But as positive as a seven-game winning streak is, the fact remains that the vast majority of their scoring has come from one line, not to mention that they have just one goal from their blue line corps.
To illustrate, heading into tonight’s action, the Kings have scored 24 goals this season. 15 have been scored by the line of Jeff Carter, Milan Lucic and Tyler Toffoli, who has scored nine of those goals.
Toffoli’s nine goals matches the number scored by the rest of the team.
Center Anze Kopitar has scored three goals so far this season, but what is very, very strange, if not downright concerning, is that he has zero assists through the first ten games.
When yours truly mentioned that Kopitar not having contributed an assist yet this season was weird, head coach Darryl Sutter agreed, adding, “I still think he’ll get 40. I’m sure if you looked at last year, Kopitar, with an injury, he had a tough start last year, too.”
Although he does not seem to be overly concerned by the lack of balanced scoring, Sutter indicated that more of his team’s forwards need to step up their games.
“Kopi’s been on the ice for a lot of goals,” Sutter observed. “That line, five-on-five, is not—whomever has been on that line [during] five-on-five has scored one goal. But if you look at him, by himself, the number of three-on-three’s he’s on the ice for, four-on-four that he’s on for, power play that he’s on for—his on-ice goals for are good, but his wingers are clearly not up to par. I’ll just continue to—until somebody looks like they’re hot.”
Defenseman Drew Doughty pointed out that facing the opposition’s top line on every shift is having an effect on Kopitar’s line.
“I’m pretty sure that, every single night, the other team’s best defensive players, or their best line, is up against Kopi, trying to shut him down,” Doughty noted. “That’s what’s happened for eight or nine years, trying to shut him down. That gives other lines room to do work. They’re not having to deal with playing against the top center like Kopi has to.”
Doughty indicated that he isn’t concerned about the lack of balanced scoring yet.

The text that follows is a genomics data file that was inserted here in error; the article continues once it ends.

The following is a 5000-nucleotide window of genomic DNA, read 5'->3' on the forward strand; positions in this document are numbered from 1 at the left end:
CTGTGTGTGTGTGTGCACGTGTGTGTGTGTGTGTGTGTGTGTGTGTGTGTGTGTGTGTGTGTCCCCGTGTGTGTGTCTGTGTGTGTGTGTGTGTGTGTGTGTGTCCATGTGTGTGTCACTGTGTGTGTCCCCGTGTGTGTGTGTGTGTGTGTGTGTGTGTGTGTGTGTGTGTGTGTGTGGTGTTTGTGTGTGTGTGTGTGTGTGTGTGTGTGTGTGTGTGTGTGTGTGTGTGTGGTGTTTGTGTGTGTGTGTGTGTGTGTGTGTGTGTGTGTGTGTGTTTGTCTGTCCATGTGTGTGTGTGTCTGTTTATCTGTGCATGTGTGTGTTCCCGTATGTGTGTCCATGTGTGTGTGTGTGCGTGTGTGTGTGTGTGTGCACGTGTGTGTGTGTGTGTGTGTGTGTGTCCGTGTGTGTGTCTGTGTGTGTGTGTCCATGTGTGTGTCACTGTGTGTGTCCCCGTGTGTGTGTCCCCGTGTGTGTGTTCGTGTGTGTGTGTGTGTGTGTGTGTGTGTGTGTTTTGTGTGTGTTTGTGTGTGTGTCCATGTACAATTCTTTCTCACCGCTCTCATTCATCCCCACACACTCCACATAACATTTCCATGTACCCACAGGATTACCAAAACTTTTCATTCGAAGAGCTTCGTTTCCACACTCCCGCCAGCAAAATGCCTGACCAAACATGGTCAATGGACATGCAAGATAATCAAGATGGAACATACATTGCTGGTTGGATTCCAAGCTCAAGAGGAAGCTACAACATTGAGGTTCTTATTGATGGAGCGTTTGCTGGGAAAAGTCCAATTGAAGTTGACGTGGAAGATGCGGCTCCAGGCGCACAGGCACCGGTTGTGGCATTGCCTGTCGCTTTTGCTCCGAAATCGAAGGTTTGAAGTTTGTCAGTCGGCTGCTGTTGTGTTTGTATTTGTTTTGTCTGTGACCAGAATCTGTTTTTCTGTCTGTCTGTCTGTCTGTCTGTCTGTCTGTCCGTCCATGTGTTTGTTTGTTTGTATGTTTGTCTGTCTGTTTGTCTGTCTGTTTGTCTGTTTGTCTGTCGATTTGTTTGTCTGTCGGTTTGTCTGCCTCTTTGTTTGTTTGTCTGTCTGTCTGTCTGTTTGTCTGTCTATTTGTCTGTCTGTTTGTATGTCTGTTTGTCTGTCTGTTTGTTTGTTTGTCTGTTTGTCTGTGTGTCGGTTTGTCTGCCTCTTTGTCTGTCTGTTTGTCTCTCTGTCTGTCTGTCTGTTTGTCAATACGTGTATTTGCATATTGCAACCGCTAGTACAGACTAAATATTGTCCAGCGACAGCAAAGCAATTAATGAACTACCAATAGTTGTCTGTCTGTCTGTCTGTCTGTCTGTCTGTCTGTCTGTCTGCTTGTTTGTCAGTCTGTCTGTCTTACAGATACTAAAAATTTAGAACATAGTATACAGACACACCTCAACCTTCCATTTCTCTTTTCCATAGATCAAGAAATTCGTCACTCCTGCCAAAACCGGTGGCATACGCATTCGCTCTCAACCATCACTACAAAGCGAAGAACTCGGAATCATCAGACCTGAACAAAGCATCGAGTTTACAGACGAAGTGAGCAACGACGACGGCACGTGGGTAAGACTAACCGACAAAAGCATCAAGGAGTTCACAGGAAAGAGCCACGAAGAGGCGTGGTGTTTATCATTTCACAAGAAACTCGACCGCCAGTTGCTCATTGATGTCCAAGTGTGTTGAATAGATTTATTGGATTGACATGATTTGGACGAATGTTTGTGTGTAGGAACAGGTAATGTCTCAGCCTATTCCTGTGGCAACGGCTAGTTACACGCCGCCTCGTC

“No, no concerns,” he said. “With the depth we have on this team—there’s a lot of things that go into it. Everyone just looks at the points, who scores goals, who doesn’t score goals. But that’s not what a team is about. There’s so many other things that go into it.”
“The reasons we’re winning—yeah, we need more people to be scoring, but the people who aren’t scoring are doing the right things in the defensive zone,” he added. “They’re doing the things the coaches want them to do, so no, I’m not worried.”
As for blue line scoring, through the first ten games, only Jake Muzzin has put the puck in the back of the net.
“We’ve been scoring some key goals on the power play, which is what a team needs,” said defenseman Christian Ehrhoff. “We’re working at it, game by game. We, as a defense, and myself, can do a better job of getting pucks on the net, and creating more second opportunities, and not getting shots blocked, or missing the net. That’s something we can put our focus on.”
As Ehrhoff alluded to, fellow blue liner Alec Martinez indicated that the defensemen need to provide the forwards with more opportunities around the net.
“Throughout the year, you need scoring by committee to be successful, especially towards the end of the year, and into the playoffs,” he noted. “For awhile there, the defensemen were doing a good job of getting pucks [to the net], but I think we can do a lot better job of getting shots through that first layer, getting it to the front of the net. That creates havoc for the other team, and it creates opportunities for us.”
“I wouldn’t say that I’m overly concerned right now, but it is something that we need to produce, as defensemen,” he added. “But at the same time, it’s getting it there. You play against the best goalies in the world. Chances are, if you fire it from the blue line and he sees it, you’re not going to score.”
“I’d be more concerned if we weren’t getting the opportunities to shoot. But we are. We’ve just to do a better job of getting it through.”
Despite the lack of balanced scoring, the fact remains that the Kings are in the midst of a seven-game winning streak, scoring 3.29 goals per game during the streak.
“It’s hard to believe that we’re ten games in, and you’ve got guys with zero or one goal,” Sutter lamented. “Basically, it goes back to what I say—that you’ve got to have a good foundation to win hockey games in this league. You’ve got to get it in different ways until some guys who are supposed to [start scoring].”
“I don’t think we need to score anymore,” said Doughty. “We kind of lacked it in the first few games, but this is a 3-2 league. We’re fine with winning games by one goal. As long as we’re playing good defense, giving up one or two goals a night, we should have a good chance of winning. We’re fine with that.”
But how long will that last? Even Doughty knows that the status quo is not sustainable for a team trying to make the playoffs, let alone win the third Stanley Cup Championship in franchise history.
LEAD PHOTO: Los Angeles Kings defenseman Drew Doughty. Photo: David Sheehan/CaliShooterOne Photography/
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